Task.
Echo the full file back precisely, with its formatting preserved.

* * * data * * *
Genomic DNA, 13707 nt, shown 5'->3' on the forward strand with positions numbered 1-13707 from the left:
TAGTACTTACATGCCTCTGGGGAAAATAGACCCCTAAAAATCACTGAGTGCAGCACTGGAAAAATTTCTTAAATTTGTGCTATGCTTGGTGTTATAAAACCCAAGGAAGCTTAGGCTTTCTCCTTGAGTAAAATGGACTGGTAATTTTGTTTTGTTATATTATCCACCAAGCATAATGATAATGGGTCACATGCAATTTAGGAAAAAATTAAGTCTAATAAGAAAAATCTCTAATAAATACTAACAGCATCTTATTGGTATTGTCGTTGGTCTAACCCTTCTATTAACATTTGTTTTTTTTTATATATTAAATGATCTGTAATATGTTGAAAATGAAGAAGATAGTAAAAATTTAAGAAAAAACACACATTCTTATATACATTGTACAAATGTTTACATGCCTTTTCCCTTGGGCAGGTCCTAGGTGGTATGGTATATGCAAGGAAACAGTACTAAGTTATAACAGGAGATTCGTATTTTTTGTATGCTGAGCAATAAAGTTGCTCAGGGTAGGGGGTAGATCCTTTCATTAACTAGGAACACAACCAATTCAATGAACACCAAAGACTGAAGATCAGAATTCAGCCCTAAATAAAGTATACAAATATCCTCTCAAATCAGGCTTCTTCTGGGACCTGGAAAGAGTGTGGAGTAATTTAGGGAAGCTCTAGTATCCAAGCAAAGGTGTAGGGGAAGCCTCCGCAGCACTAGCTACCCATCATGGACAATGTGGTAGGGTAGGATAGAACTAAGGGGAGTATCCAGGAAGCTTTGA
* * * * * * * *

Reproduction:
Genomic DNA, 13707 nt, shown 5'->3' on the forward strand with positions numbered 1-13707 from the left:
TAGTACTTACATGCCTCTGGGGAAAATAGACCCCTAAAAATCACTGAGTGCAGCACTGGAAAAATTTCTTAAATTTGTGCTATGCTTGGTGTTATAAAACCCAAGGAAGCTTAGGCTTTCTCCTTGAGTAAAATGGACTGGTAATTTTGTTTTGTTATATTATCCACCAAGCATAATGATAATGGGTCACATGCAATTTAGGAAAAAATTAAGTCTAATAAGAAAAATCTCTAATAAATACTAACAGCATCTTATTGGTATTGTCGTTGGTCTAACCCTTCTATTAACATTTGTTTTTTTTTATATATTAAATGATCTGTAATATGTTGAAAATGAAGAAGATAGTAAAAATTTAAGAAAAAACACACATTCTTATATACATTGTACAAATGTTTACATGCCTTTTCCCTTGGGCAGGTCCTAGGTGGTATGGTATATGCAAGGAAACAGTACTAAGTTATAACAGGAGATTCGTATTTTTTGTATGCTGAGCAATAAAGTTGCTCAGGGTAGGGGGTAGATCCTTTCATTAACTAGGAACACAACCAATTCAATGAACACCAAAGACTGAAGATCAGAATTCAGCCCTAAATAAAGTATACAAATATCCTCTCAAATCAGGCTTCTTCTGGGACCTGGAAAGAGTGTGGAGTAATTTAGGGAAGCTCTAGTATCCAAGCAAAGGTGTAGGGGAAGCCTCCGCAGCACTAGCTACCCATCATGGACAATGTGGTAGGGTAGGATAGAACTAAGGGGAGTATCCAGGAAGCTTTGA